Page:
“When we went back, I didn’t expect to see what I saw and I just lost it because he was on his own,” she said.
Connery’s daughter Triana said the whole experience was a “traumatic” ordeal for the family.
“Throughout the whole process we were not kept informed correctly,” she said.
- Limerick Leader
Still Running at 88
Maureen Armstrong of Upperchurch completed her 19th Dublin City Women’s Mini-Marathon on June 3 – at 88 years of age!
“This is my 19th Dublin City Women’s Mini-Marathon but I also took part in a mini-marathon in Thurles and also in the first County Tipperary Women’s Mini-Marathon in Clonmel,” Armstrong said.
She enjoys dancing and she and her daughter, Martina, trip the light fantastic at the very popular fortnightly Tea Dance in Drombane Hall. ”We dance Ballycommon Sets, Quicksteps, and Cashel Sets,” she said. “I’m as good as any of them.”
The secrets to her health? “I don’t do any diet. I’m a light feeder and I am only [119 pounds]. I’m very fit and healthy and I like to walk about three miles every day. I stroll up and down the road, saying my prayers as I go. I don’t drink or smoke which is a great benefit to my health I think in this day and age, and I take aloe vera every day. With the current recession, it’s very important for people to get out and exercise.”
Armstrong is reckoned to be the oldest participant in the Women’s Mini- Marathon. But she may very well be the youngest at heart also. She proudly points to her Silver and Gold Pioneer pins.
“I never broke my Confirmation pledge,” she said. “I eat plenty of fruit and drink plenty of water.”
- Tipperary Star
New JFK Stamps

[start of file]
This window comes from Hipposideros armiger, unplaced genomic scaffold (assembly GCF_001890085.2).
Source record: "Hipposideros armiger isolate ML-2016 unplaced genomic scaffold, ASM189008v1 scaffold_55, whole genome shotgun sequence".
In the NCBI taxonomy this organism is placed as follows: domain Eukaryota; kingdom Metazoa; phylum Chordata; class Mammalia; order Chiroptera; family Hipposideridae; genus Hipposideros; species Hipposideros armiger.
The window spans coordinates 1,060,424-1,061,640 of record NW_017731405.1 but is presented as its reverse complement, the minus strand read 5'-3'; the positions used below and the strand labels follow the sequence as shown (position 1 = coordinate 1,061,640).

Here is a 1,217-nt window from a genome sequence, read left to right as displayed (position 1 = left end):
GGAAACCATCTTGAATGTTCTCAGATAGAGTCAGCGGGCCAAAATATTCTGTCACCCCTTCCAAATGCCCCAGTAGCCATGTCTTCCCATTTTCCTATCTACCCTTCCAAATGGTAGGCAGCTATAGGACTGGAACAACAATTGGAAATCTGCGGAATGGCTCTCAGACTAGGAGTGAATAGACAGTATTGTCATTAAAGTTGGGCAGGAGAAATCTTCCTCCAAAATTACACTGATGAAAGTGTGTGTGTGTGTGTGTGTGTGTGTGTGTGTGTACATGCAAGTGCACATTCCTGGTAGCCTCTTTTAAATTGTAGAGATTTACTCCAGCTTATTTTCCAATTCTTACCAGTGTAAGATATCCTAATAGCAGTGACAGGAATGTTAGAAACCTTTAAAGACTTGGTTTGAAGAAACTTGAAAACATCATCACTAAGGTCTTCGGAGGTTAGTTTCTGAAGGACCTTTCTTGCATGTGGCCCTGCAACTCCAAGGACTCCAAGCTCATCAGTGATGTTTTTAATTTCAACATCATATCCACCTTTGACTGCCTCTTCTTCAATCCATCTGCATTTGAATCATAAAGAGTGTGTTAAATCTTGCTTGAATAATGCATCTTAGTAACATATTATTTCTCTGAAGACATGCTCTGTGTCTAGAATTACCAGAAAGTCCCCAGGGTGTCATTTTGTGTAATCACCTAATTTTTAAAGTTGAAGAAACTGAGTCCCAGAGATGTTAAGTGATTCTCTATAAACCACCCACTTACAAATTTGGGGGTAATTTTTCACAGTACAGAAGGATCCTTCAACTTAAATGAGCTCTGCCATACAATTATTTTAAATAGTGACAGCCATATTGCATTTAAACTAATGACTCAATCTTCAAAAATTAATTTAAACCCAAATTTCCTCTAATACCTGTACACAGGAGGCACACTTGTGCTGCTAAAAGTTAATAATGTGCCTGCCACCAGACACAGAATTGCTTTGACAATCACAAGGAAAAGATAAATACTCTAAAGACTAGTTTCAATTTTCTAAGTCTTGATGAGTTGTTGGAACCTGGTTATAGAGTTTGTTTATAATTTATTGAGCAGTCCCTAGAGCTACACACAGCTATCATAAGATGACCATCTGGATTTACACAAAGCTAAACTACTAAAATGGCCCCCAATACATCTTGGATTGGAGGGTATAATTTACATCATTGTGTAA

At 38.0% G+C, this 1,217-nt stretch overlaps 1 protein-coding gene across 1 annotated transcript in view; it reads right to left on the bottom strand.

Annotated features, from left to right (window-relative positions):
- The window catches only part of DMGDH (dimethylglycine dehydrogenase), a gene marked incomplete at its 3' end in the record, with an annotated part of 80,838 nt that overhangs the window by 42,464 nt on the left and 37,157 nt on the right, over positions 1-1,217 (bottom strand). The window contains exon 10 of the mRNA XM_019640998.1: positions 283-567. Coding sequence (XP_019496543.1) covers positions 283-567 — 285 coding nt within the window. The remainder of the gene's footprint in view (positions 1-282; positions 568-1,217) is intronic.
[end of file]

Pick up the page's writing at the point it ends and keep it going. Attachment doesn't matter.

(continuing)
TWO new stamps marking the 50th anniversary of President John F. Kennedy's historic visit to Ireland have been printed.
The An Post images of the June 1963 visit were unveiled in Kennedy's ancestral homeland at New Ross, Co. Wexford.
The 60c stamp shows a photograph of the president being served tea by his cousin's daughter, the late Mary Ann Ryan.
The 90c stamp shows President Kennedy and Taoiseach (Prime Minister) Sean Lemass laying a wreath at Arbour Hill military cemetery in Dublin.
- Evening Herald
The humble chip, or French fry, is in danger of a continued rise in price as the potato yield continues to fall.
And, as the owner of one local chipper professed, it’s not good for business.
Kenny Donaldson, of Kenny’s in Enniskillen, spoke of how the cost of bringing in a 25kg bag of potatoes for his home-made chips is around £6 more expensive than this time last year, and that he and other outlets are feeling the effects.
“Potatoes have been more expensive all year and at the moment they’re very expensive,” he explained.
“We pay £16 for every 25kg bag of potatoes. Whereas the same 25kg bag of potatoes was around £10 last year.”
And while he said it was difficult to pinpoint the exact effect this was having per bag of chips, he admitted that they have become “a lot dearer.”
“The demand for potatoes has increased, and the suppliers are not as selective with what they’re putting in the bags. They sometimes have small potatoes. We don’t want small potatoes, we don’t want the marbles,” he said.
“We’re not any better off as a business, and others in the county would say the same thing.
Everybody is in the same boat. The potatoes we’re getting at the moment are good. The only worry is the price of them.”
The drop in the potato crop yield has been put down to heavy rain and flooding.
- Fermanagh Herald